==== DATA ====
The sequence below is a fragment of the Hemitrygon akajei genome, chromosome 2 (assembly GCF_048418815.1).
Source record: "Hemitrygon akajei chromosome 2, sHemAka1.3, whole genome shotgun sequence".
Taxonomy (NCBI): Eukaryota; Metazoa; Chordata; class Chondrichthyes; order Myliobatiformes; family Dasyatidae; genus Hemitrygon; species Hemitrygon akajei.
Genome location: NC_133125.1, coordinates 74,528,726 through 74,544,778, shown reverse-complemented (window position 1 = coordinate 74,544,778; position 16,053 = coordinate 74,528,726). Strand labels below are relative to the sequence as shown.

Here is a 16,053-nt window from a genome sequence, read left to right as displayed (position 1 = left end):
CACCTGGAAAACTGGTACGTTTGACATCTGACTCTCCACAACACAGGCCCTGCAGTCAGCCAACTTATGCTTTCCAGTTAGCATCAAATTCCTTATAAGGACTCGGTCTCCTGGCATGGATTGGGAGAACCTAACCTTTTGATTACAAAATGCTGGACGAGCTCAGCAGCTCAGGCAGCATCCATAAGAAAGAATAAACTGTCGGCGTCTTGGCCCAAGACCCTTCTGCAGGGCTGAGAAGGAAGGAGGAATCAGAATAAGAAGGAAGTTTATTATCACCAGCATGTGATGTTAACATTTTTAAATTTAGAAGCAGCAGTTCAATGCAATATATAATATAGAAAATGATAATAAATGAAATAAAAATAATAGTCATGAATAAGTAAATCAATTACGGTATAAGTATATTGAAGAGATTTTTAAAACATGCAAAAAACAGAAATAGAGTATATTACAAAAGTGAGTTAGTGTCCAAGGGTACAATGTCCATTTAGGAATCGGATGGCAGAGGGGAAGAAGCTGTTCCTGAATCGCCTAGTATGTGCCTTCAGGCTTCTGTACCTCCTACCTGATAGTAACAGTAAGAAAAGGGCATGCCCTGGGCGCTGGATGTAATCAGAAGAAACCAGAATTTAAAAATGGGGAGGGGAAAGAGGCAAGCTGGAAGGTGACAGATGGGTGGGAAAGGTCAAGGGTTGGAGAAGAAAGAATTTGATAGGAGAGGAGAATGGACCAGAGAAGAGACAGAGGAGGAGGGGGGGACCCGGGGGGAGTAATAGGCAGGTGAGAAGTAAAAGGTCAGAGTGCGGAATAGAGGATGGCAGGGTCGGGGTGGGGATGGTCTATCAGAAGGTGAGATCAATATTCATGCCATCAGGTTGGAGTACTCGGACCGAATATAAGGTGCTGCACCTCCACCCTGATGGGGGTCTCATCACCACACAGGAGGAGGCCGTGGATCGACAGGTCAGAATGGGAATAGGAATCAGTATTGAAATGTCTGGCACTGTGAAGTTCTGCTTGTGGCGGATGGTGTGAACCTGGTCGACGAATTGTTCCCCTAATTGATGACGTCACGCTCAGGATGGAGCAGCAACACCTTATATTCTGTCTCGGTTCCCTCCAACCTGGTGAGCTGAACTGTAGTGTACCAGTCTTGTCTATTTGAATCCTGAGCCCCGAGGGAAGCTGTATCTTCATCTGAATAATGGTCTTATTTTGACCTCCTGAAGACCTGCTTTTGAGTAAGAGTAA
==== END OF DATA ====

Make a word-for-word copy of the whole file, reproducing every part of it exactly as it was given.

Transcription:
The sequence below is a fragment of the Hemitrygon akajei genome, chromosome 2 (assembly GCF_048418815.1).
Source record: "Hemitrygon akajei chromosome 2, sHemAka1.3, whole genome shotgun sequence".
Taxonomy (NCBI): Eukaryota; Metazoa; Chordata; class Chondrichthyes; order Myliobatiformes; family Dasyatidae; genus Hemitrygon; species Hemitrygon akajei.
Genome location: NC_133125.1, coordinates 74,528,726 through 74,544,778, shown reverse-complemented (window position 1 = coordinate 74,544,778; position 16,053 = coordinate 74,528,726). Strand labels below are relative to the sequence as shown.

Here is a 16,053-nt window from a genome sequence, read left to right as displayed (position 1 = left end):
CACCTGGAAAACTGGTACGTTTGACATCTGACTCTCCACAACACAGGCCCTGCAGTCAGCCAACTTATGCTTTCCAGTTAGCATCAAATTCCTTATAAGGACTCGGTCTCCTGGCATGGATTGGGAGAACCTAACCTTTTGATTACAAAATGCTGGACGAGCTCAGCAGCTCAGGCAGCATCCATAAGAAAGAATAAACTGTCGGCGTCTTGGCCCAAGACCCTTCTGCAGGGCTGAGAAGGAAGGAGGAATCAGAATAAGAAGGAAGTTTATTATCACCAGCATGTGATGTTAACATTTTTAAATTTAGAAGCAGCAGTTCAATGCAATATATAATATAGAAAATGATAATAAATGAAATAAAAATAATAGTCATGAATAAGTAAATCAATTACGGTATAAGTATATTGAAGAGATTTTTAAAACATGCAAAAAACAGAAATAGAGTATATTACAAAAGTGAGTTAGTGTCCAAGGGTACAATGTCCATTTAGGAATCGGATGGCAGAGGGGAAGAAGCTGTTCCTGAATCGCCTAGTATGTGCCTTCAGGCTTCTGTACCTCCTACCTGATAGTAACAGTAAGAAAAGGGCATGCCCTGGGCGCTGGATGTAATCAGAAGAAACCAGAATTTAAAAATGGGGAGGGGAAAGAGGCAAGCTGGAAGGTGACAGATGGGTGGGAAAGGTCAAGGGTTGGAGAAGAAAGAATTTGATAGGAGAGGAGAATGGACCAGAGAAGAGACAGAGGAGGAGGGGGGGACCCGGGGGGAGTAATAGGCAGGTGAGAAGTAAAAGGTCAGAGTGCGGAATAGAGGATGGCAGGGTCGGGGTGGGGATGGTCTATCAGAAGGTGAGATCAATATTCATGCCATCAGGTTGGAGTACTCGGACCGAATATAAGGTGCTGCACCTCCACCCTGATGGGGGTCTCATCACCACACAGGAGGAGGCCGTGGATCGACAGGTCAGAATGGGAATAGGAATCAGTATTGAAATGTCTGGCACTGTGAAGTTCTGCTTGTGGCGGATGGTGTGAACCTGGTCGACGAATTGTTCCCCTAATTGATGACGTCACGCTCAGGATGGAGCAGCAACACCTTATATTCTGTCTCGGTTCCCTCCAACCTGGTGAGCTGAACTGTAGTGTACCAGTCTTGTCTATTTGAATCCTGAGCCCCGAGGGAAGCTGTATCTTCATCTGAATAATGGTCTTATTTTGACCTCCTGAAGACCTGCTTTTGAGTAAGAGTAA